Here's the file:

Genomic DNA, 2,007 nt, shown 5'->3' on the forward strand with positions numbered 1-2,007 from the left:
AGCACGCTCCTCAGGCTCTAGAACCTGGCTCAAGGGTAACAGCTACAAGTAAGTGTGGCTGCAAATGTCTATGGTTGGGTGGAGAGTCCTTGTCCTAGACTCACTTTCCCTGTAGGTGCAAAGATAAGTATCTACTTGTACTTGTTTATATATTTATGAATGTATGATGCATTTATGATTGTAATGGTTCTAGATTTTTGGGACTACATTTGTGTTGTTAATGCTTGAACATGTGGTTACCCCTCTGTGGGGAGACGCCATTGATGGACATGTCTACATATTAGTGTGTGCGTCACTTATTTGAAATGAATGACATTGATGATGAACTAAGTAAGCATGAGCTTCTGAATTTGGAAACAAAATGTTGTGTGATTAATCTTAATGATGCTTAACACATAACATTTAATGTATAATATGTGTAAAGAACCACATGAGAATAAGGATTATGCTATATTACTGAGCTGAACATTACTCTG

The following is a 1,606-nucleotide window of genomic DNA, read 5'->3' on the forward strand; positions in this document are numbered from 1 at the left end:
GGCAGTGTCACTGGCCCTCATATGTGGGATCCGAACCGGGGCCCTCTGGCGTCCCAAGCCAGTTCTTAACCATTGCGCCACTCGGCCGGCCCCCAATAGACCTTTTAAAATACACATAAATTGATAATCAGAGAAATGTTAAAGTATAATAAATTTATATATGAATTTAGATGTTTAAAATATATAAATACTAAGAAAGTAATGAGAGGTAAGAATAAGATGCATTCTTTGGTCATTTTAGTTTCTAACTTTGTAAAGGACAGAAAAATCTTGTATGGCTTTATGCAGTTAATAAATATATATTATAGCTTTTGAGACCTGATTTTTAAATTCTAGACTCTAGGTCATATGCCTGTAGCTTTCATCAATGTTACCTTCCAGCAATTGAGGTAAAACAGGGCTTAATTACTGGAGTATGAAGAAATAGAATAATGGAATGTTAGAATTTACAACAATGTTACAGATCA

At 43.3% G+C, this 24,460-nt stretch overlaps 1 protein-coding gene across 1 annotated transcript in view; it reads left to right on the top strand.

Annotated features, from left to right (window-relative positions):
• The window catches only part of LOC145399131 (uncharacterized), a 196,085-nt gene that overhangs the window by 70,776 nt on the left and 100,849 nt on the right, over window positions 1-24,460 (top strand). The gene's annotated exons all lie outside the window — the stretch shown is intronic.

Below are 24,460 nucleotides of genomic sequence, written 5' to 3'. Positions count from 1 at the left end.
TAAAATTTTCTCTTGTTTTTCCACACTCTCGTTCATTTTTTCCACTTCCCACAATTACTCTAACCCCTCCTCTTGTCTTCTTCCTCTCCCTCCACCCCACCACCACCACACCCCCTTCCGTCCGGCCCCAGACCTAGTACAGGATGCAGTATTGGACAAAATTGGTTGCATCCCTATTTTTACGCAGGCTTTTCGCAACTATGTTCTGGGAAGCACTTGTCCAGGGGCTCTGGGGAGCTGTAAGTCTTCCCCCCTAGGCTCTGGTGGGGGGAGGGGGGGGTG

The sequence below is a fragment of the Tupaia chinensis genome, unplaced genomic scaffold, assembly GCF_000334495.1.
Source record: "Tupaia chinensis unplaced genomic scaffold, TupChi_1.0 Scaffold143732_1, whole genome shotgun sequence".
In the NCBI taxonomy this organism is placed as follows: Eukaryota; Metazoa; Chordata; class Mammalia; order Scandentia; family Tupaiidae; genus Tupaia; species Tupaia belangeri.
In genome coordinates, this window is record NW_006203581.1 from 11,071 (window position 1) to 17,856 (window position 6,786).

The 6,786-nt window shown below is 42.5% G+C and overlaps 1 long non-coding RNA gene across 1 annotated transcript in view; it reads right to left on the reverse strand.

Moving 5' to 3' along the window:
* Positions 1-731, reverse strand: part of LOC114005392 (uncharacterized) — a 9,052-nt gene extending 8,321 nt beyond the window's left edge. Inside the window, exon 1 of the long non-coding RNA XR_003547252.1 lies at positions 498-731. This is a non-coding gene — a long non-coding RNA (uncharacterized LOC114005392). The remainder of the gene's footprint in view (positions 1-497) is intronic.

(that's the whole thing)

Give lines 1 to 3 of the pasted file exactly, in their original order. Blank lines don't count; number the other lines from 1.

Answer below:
Genomic DNA, 2,007 nt, shown 5'->3' on the forward strand with positions numbered 1-2,007 from the left:
AGCACGCTCCTCAGGCTCTAGAACCTGGCTCAAGGGTAACAGCTACAAGTAAGTGTGGCTGCAAATGTCTATGGTTGGGTGGAGAGTCCTTGTCCTAGACTCACTTTCCCTGTAGGTGCAAAGATAAGTATCTACTTGTACTTGTTTATATATTTATGAATGTATGATGCATTTATGATTGTAATGGTTCTAGATTTTTGGGACTACATTTGTGTTGTTAATGCTTGAACATGTGGTTACCCCTCTGTGGGGAGACGCCATTGATGGACATGTCTACATATTAGTGTGTGCGTCACTTATTTGAAATGAATGACATTGATGATGAACTAAGTAAGCATGAGCTTCTGAATTTGGAAACAAAATGTTGTGTGATTAATCTTAATGATGCTTAACACATAACATTTAATGTATAATATGTGTAAAGAACCACATGAGAATAAGGATTATGCTATATTACTGAGCTGAACATTACTCTG

The following is a 1,606-nucleotide window of genomic DNA, read 5'->3' on the forward strand; positions in this document are numbered from 1 at the left end: